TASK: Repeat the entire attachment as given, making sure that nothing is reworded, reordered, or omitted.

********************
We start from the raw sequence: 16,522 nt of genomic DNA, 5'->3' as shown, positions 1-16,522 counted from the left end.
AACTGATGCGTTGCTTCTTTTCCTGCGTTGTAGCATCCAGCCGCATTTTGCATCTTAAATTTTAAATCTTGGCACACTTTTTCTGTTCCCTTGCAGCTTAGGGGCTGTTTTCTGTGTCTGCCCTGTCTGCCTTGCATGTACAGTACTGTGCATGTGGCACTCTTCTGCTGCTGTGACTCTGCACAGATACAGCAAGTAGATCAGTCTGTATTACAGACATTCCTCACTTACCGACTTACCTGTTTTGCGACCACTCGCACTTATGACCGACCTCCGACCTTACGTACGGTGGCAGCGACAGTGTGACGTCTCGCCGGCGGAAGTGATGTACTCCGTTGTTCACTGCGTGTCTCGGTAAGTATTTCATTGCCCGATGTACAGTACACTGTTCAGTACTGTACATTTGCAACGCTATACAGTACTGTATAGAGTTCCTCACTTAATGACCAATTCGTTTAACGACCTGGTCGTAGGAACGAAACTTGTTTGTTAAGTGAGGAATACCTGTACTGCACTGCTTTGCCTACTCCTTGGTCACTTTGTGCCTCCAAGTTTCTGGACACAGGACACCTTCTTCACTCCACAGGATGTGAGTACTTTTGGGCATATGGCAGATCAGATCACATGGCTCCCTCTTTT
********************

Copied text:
We start from the raw sequence: 16,522 nt of genomic DNA, 5'->3' as shown, positions 1-16,522 counted from the left end.
AACTGATGCGTTGCTTCTTTTCCTGCGTTGTAGCATCCAGCCGCATTTTGCATCTTAAATTTTAAATCTTGGCACACTTTTTCTGTTCCCTTGCAGCTTAGGGGCTGTTTTCTGTGTCTGCCCTGTCTGCCTTGCATGTACAGTACTGTGCATGTGGCACTCTTCTGCTGCTGTGACTCTGCACAGATACAGCAAGTAGATCAGTCTGTATTACAGACATTCCTCACTTACCGACTTACCTGTTTTGCGACCACTCGCACTTATGACCGACCTCCGACCTTACGTACGGTGGCAGCGACAGTGTGACGTCTCGCCGGCGGAAGTGATGTACTCCGTTGTTCACTGCGTGTCTCGGTAAGTATTTCATTGCCCGATGTACAGTACACTGTTCAGTACTGTACATTTGCAACGCTATACAGTACTGTATAGAGTTCCTCACTTAATGACCAATTCGTTTAACGACCTGGTCGTAGGAACGAAACTTGTTTGTTAAGTGAGGAATACCTGTACTGCACTGCTTTGCCTACTCCTTGGTCACTTTGTGCCTCCAAGTTTCTGGACACAGGACACCTTCTTCACTCCACAGGATGTGAGTACTTTTGGGCATATGGCAGATCAGATCACATGGCTCCCTCTTTT